Lake Isabella Watershed Management

Can the artists save the Salton Sea?

By David Kline

December is known for wildfires, but it is also a time of rebirth. The desert is in the process of regeneration, the forests are blossoming, and the mountains are regathering their leaves as an early snow and freezing rain returns to the Rockies. The salton sea is also in the process of rebirth. In the early 1800s, the salton sea covered nearly 900,000 hectares, but due to unregulated industrial farming, the sea shrank to a mere 5,000 hectares in the 1920s, and only 1,000 ha after that.

More recently, however, a number of local agricultural reforms have taken place. In 1973, the California Water Quality Control Board approved a plan to restore the salinity and restore the ecosystem of the coastal strip by establishing a watershed management area. The plan established the Lake Isabella Watershed Management Organization (LIWMO), and in 1987, LIWMO established ten priority watersheds. The ten priority watersheds are the Salton Sea, the Colorado River watershed and other coastal waters.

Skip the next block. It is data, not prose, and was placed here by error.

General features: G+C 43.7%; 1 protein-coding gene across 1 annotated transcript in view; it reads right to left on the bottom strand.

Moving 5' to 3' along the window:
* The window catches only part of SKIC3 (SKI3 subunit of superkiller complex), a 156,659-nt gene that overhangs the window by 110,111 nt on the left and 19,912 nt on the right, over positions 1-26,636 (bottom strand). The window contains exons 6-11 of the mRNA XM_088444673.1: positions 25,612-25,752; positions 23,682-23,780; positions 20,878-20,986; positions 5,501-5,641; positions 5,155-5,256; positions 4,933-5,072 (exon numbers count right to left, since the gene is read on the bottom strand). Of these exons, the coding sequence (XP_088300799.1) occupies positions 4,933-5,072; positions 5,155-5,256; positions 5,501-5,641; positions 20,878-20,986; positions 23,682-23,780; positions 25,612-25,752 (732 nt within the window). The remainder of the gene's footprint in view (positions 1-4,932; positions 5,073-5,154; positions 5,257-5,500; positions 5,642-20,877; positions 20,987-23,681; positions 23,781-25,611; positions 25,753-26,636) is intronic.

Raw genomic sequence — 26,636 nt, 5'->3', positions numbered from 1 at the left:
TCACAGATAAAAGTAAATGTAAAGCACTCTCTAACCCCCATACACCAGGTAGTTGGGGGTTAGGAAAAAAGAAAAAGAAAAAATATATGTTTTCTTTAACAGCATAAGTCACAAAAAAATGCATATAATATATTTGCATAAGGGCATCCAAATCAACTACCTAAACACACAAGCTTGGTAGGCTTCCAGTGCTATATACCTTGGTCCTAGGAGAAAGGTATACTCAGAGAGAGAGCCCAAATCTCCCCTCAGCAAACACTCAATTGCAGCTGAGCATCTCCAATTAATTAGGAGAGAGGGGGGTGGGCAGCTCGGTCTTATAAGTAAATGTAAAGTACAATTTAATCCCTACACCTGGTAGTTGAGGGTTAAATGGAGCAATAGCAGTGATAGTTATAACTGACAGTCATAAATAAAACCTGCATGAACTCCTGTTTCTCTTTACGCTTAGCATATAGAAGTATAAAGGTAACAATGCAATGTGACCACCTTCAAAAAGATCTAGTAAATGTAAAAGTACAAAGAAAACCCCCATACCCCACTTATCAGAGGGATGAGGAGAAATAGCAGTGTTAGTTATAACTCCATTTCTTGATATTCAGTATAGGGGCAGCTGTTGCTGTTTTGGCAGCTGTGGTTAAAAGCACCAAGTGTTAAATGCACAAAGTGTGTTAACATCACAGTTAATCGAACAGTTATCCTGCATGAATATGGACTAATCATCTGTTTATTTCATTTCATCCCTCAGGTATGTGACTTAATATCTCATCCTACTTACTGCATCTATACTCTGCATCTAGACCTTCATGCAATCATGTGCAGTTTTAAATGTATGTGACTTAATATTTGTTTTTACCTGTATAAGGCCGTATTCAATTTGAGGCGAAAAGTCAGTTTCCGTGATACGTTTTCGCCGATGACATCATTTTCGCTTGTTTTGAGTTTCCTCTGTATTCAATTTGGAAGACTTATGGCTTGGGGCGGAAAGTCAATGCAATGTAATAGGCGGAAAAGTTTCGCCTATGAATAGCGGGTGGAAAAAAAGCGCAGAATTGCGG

The mission of the Lake Isabella Watershed Management is to protect the health and ecological integrity of the watershed by conserving, restoring and sustaining water quality and quantity, managing water resources, and providing a system of public trust and natural resource management. Although the watershed is smaller and less populated than the original, it has the potential to become a similar success story. There are currently approximately 1,600 people living in the watershed, and it is now estimated that there will be more than 2,000 by the year 2020.

Lake Isabella lies in the Central Valley, about 40km west of the southern end of the Salton Sea. The Salton Sea is a salt lake, but its main ingredient is evaporated water that runs out into the Salton Sea through the roof of an ancient crater formed when an asteroid hit the Earth thousands of years ago.

A major threat to the survival of the Salton Sea comes from two of its biggest threats: climate change and the development of a septic

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